Yesterday I told a slightly sceptical friend, who worked in the original Masquerade Club, that I was going to the press night of Laura Lees’ new play ‘Masquerade’. He said that if the omnipresent manager wasn’t swishing about with trays of sandwiches teetering on his hand, then it wouldn’t be authentic. He needn’t have worried.
Lees (whose day-job is in the Royal Court’s Box Office) has grown the play from the recollections of her uncle Mike, who for a time worked as a DJ in the iconic Liverpool venue. To be clear, we’re talking here about the original incarnation of The Masquerade which stood on a part of Cases Street now submerged under the Boots store in Clayton Square. The story follows Mike as he tries to reconcile his sexual identity with the world around him, and to find a place and a community where he can feel at home.
Like so many LGBT people coming out in the 1980s, Mike nervously eases his closet door open to discover a world terrified of the AIDS epidemic staring him in the face. It’s in the Masquerade that he finds a safe haven, and more besides. Along with his party-animal friend Tony he makes a second home in the club, where he falls for the glamorous Stuart.
But the voice of John Hurt delivering the government’s brutal ‘Don’t Die of Ignorance’ message reminds us of the spectre that looms over party. Against this background of a fear campaigns, Mike graduates from calling bingo to taking over from an absent DJ, soon becoming the focus of the place he’s grown to love. He can’t imagine the tragedy that will soon strike the heart of his new-found family.
Roy Brandon and Eithne Browne are the life-blood of the club as the owner Frank and his stalwart bartender Norma. Frank’s hair drips the boot polish used to keep it black (think Dirk Bogarde in Death in Venice) and he does indeed drift about with the sandwiches, although there is something perplexingly starched about his delivery. Another Royal Court favourite Julie Glover puts in an understatedly dignified performance in the small but important role of Tony’s mum.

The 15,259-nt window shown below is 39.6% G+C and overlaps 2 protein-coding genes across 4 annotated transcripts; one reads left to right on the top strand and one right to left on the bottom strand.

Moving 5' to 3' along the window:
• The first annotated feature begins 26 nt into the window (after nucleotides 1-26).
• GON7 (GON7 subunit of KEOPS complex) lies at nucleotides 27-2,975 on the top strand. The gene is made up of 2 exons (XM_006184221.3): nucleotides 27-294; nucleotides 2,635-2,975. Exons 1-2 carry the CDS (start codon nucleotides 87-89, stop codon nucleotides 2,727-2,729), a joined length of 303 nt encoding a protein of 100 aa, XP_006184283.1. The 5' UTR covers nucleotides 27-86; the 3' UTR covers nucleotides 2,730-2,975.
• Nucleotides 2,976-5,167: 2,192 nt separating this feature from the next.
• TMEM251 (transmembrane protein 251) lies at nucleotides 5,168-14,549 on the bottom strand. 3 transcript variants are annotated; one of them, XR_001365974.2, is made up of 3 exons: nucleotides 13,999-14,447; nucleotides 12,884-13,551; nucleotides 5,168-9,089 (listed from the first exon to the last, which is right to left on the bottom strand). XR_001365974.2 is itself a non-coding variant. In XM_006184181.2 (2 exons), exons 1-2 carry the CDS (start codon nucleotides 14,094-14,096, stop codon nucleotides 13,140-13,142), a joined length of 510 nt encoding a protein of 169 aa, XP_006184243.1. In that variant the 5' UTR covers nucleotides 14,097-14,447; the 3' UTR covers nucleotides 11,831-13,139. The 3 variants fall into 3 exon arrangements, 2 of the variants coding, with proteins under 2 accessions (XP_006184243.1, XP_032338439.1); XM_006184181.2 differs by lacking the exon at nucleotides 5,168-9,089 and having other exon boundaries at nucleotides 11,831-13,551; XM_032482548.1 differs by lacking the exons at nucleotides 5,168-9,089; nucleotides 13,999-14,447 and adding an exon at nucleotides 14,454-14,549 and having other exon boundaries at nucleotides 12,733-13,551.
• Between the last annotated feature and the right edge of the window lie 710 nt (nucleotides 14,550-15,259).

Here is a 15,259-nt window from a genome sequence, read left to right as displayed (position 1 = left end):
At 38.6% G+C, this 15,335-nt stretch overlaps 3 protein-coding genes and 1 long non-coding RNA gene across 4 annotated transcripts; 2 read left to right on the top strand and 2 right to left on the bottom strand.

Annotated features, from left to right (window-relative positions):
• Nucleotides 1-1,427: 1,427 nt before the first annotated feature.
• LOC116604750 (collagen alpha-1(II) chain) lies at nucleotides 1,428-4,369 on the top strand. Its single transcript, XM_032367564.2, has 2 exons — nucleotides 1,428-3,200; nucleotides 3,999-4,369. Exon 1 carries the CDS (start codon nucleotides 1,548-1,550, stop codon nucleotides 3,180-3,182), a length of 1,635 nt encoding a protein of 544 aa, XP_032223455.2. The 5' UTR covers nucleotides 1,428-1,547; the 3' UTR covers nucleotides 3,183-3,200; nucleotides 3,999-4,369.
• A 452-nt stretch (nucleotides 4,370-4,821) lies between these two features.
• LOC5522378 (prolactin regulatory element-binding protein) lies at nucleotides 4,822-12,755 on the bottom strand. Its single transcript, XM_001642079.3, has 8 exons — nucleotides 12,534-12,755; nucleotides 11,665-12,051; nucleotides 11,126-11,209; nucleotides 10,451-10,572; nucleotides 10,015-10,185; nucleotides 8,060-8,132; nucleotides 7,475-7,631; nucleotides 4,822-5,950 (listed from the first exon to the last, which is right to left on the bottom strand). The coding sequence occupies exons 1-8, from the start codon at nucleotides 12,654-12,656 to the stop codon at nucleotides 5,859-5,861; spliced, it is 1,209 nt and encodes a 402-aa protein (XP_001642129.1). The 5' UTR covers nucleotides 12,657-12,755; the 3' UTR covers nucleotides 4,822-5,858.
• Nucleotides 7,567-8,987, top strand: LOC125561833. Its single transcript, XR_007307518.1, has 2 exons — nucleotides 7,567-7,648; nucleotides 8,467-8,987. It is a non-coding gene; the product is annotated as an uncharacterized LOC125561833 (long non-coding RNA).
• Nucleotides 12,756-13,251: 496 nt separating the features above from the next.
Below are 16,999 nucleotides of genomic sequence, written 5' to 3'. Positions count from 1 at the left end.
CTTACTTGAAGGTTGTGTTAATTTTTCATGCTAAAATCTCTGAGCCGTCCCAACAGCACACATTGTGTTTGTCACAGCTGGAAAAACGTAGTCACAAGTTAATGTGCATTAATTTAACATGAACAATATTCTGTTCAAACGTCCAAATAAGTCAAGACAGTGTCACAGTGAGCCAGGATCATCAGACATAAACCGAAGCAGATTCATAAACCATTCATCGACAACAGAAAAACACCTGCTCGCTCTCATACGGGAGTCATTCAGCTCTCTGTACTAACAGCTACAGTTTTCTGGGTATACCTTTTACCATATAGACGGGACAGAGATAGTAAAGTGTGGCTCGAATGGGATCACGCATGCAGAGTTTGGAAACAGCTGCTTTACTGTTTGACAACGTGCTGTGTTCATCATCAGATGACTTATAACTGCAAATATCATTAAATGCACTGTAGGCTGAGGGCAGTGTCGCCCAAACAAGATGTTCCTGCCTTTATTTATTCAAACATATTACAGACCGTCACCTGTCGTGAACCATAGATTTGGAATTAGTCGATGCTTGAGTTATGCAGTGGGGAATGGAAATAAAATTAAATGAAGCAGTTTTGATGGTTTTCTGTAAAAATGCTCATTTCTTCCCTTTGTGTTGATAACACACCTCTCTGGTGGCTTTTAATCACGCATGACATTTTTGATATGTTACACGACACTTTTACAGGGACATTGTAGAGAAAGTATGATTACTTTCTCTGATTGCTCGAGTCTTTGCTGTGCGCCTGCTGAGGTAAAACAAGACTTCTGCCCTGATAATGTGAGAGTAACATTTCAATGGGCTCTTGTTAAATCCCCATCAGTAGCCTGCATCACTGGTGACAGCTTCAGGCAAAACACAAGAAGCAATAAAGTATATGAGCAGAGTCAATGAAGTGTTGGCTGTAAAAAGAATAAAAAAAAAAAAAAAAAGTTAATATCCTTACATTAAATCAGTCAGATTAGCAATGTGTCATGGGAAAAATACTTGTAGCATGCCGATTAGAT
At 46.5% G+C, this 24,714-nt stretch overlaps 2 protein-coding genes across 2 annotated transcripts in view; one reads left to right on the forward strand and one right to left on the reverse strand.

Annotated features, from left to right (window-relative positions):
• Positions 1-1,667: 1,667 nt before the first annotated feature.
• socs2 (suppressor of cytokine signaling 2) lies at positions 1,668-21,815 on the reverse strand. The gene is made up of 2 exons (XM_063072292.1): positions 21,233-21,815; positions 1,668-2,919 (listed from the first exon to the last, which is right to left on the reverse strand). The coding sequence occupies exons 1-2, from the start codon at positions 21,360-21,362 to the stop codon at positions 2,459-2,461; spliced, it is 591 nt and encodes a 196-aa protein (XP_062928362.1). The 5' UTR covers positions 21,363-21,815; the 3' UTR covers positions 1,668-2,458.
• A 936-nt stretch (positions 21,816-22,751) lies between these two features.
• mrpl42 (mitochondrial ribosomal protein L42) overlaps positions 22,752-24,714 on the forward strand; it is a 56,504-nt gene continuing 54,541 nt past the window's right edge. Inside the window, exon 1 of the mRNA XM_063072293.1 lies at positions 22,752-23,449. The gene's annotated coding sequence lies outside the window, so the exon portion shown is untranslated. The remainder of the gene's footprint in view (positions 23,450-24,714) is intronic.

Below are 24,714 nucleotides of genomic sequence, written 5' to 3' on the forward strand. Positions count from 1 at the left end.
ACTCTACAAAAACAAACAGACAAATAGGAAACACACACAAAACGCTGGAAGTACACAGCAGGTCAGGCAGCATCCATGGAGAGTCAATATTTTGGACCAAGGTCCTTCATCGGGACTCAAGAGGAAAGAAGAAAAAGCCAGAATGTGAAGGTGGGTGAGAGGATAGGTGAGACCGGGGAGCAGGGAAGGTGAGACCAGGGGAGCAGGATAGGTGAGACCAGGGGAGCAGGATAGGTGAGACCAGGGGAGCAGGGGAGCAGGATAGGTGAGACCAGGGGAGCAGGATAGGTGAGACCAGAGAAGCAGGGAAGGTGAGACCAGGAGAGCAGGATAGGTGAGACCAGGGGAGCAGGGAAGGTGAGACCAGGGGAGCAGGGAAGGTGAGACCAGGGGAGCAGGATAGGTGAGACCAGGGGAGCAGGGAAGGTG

Adam McCoy and Daniel Waterhouse both give strong performances as Tony and Stuart, and both Lees’ writing for them and their treatment of it ensure that their characters, albeit flamboyant, never fall foul of becoming stereotypes. The biggest surprise of the evening (although probably not to the producers) is an exceptionally distinguished stage debut from Jamie Peacock as Mike. He is yet to begin his acting degree course at LIPA this autumn, and is surely a talent to watch out for. This is a challenging, vulnerable and brave role to launch a career, and Peacock carries it off with beautiful subtlety.
Whilst the show could do with tightening somewhat in pace, director Paul Goetzee holds his cast together in close ensemble and uses the space of the studio well, to make the cabaret style seating feel like part of the set.
Lees’ narrative certainly stirs very vivid memories for those of us who grew up gay in the 70s and 80s, but it’s not just about the nostalgia. She also creates an entertaining piece of theatre that documents an important and pivotal period in the growing up of the LGBT community, as it fought its way through events that threatened to shut it back in its closet for good. This should be staple fare for anyone joining this week’s Pride in Liverpool.